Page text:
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Predictable daily activity patterns have been detected repeatedly even in mammals living in stable environments, as is the case for subterranean rodents. Whereas studies on activity of these rodents under laboratory conditions almost exclusively have concerned themselves with the influence of light, many field studies have revealed signs of an association between the activity pattern and daily fluctuations of temperature under the ground. This would assume that behavioral thermoregulation is probably involved. The only exceptions to the relationship between temperature and activity are 2 eusocial mole-rats of the genus Fukomys (Bathyergidae, Rodentia), which indicates that activity patterns could be affected also by social cues. To better understand how social and environmental factors influence the activity pattern in a eusocial mole-rat, we monitored the outside-nest activity in another species of this genus, the Ansell's mole-rat (Fukomys anselli), which has a relatively small body mass, high conductance, and more superficially situated burrows. Its daily activity had 1 prominent peak (around 1400 h), and it was tightly correlated with the temperature measured at depth of foraging burrows. Since F. anselli has high thermoregulatory requirements to maintain stable body temperature below the lower critical temperature, we conclude that the observed pattern is probably the result of minimizing the cost of thermoregulation. There were no significant differences in the daily activity patterns of breeding males and females and nonbreeders. Members of the same family group tended to have more similar activity patterns, but consistent activity synchronization between individuals was not proven. From the comparison of available data on all subterranean rodents, we assume that social cues in communally nesting mole-rats may disrupt (mask) temperature-related daily activity rhythms but probably only if the additional cost of thermoregulation is not too high, as it likely is in the Ansell's mole-rat.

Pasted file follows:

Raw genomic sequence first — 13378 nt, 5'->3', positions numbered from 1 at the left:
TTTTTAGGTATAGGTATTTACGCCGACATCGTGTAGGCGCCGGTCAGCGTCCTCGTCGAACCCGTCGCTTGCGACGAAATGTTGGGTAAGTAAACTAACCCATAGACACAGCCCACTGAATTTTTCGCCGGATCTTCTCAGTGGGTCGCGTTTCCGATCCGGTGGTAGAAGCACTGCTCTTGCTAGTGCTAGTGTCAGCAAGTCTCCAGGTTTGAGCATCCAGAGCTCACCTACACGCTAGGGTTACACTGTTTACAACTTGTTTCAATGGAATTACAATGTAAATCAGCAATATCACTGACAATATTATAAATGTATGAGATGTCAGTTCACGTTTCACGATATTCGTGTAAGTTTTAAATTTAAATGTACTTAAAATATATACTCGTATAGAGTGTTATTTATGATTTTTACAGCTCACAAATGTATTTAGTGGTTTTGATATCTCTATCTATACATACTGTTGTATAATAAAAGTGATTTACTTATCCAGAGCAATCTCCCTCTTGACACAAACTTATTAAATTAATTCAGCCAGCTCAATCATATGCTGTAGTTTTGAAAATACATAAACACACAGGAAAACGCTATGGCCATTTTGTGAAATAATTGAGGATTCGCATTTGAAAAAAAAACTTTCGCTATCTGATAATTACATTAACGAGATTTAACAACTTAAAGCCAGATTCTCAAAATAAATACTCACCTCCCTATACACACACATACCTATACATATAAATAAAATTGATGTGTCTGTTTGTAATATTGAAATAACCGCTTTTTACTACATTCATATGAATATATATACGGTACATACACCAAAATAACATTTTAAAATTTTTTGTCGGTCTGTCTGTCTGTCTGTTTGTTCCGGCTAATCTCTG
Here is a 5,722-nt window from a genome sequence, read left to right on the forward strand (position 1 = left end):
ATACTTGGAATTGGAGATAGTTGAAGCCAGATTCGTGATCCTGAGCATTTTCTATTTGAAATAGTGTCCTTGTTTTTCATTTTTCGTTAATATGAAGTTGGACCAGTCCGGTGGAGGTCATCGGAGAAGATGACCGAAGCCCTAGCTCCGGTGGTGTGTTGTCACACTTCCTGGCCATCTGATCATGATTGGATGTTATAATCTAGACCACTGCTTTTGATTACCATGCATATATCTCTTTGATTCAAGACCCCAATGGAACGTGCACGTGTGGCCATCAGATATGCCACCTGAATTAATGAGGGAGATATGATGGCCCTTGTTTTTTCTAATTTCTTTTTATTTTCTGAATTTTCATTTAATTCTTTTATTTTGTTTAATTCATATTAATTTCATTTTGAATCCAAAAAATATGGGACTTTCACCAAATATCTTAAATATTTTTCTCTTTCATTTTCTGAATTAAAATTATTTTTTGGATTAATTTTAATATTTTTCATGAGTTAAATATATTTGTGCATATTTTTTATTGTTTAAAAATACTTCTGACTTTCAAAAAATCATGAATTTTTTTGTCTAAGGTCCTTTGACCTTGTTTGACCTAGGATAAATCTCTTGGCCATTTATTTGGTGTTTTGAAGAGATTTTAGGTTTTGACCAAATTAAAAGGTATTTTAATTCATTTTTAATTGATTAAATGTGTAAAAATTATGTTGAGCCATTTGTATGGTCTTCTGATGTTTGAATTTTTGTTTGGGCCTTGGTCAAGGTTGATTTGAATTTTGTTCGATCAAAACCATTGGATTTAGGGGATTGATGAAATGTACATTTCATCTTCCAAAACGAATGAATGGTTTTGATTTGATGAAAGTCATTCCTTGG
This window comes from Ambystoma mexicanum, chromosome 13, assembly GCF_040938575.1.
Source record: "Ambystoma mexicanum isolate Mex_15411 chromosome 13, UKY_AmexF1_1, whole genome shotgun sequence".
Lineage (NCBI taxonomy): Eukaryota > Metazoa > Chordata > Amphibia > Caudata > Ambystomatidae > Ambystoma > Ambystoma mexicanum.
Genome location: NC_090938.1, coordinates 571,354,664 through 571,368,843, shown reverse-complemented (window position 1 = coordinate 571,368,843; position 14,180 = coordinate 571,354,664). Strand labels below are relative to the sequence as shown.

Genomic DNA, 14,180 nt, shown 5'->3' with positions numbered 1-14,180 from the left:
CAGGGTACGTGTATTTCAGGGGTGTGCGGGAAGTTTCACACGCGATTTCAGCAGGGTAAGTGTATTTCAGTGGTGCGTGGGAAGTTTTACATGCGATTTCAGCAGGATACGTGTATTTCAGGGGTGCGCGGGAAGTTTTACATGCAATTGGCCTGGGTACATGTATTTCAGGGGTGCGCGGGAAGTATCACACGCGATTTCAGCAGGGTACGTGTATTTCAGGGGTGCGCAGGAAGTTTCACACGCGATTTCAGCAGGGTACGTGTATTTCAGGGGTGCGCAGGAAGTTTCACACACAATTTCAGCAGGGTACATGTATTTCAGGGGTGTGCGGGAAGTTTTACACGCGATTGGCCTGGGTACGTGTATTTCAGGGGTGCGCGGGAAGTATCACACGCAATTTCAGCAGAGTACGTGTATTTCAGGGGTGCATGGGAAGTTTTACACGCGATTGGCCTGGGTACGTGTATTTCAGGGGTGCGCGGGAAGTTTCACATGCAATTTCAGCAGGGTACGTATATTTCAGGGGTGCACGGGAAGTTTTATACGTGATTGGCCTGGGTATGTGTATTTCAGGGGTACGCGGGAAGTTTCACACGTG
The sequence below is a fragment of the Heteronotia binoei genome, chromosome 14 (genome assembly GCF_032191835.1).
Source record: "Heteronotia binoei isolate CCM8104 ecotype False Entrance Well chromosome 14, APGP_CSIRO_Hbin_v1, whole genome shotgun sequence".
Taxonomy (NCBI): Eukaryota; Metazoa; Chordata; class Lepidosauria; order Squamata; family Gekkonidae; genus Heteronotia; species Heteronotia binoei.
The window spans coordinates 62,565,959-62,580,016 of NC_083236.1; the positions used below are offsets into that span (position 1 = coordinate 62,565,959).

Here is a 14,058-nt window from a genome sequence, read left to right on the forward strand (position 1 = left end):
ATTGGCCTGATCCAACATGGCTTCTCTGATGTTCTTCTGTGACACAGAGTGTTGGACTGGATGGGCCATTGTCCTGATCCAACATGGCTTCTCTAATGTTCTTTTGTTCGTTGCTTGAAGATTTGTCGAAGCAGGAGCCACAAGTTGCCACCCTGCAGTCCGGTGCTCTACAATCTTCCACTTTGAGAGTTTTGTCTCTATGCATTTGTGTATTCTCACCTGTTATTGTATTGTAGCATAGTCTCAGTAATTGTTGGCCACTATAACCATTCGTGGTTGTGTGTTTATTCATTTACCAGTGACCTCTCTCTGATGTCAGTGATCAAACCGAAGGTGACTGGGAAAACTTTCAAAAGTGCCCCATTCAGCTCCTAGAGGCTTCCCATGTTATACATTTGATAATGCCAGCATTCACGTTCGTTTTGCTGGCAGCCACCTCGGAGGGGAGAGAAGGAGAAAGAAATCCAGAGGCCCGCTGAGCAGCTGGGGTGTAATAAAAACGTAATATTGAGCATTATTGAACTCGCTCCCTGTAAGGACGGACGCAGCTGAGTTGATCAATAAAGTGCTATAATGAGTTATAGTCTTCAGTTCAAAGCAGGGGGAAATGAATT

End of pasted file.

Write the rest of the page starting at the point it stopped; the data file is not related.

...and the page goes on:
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Circadian patterns of activity have important implications for numerous aspects of a species' biology, including patterns of sociality and paternal care. The activity patterns of subterranean rodents are of particular interest because of the presumed lack of environmental entrainment cues available in underground habitats. We used radiotelemetry to monitor activity of adult cururos (Spalacopus cyanus) in 2 populations of this species from north-central Chile. The locations of radiocollared animals from Parque Nacional Fray Jorge (n ¼ 10 adults) and Santuario de la Naturaleza Yerba Loca (n ¼ 8 adults) were determined hourly for 72 consecutive hours during austral summer, 2003. Examination of these data revealed that surface and subterranean activity were largely restricted to daylight hours. Specifically, the following measures of activity were found to be significantly greater during daytime: percentage of animals outside of nest, distance from nest, and distance between successive locations at which an animal was detected. In addition, the occurrence of cururo vocalizations (typically given by animals at burrow entrances) was significantly associated with daylight. Collectively, these analyses indicate that, contrary to the behavior of captive S. cyanus, free-living cururos are diurnal. Physical and social environments in which captive animals are housed may contribute to observed differences in activity between field and laboratory populations of this species.
Journal of Mammalogy 04/2005; 86(2):302-308. DOI:10.1644/BWG-222.1 · 2.23 Impact Factor
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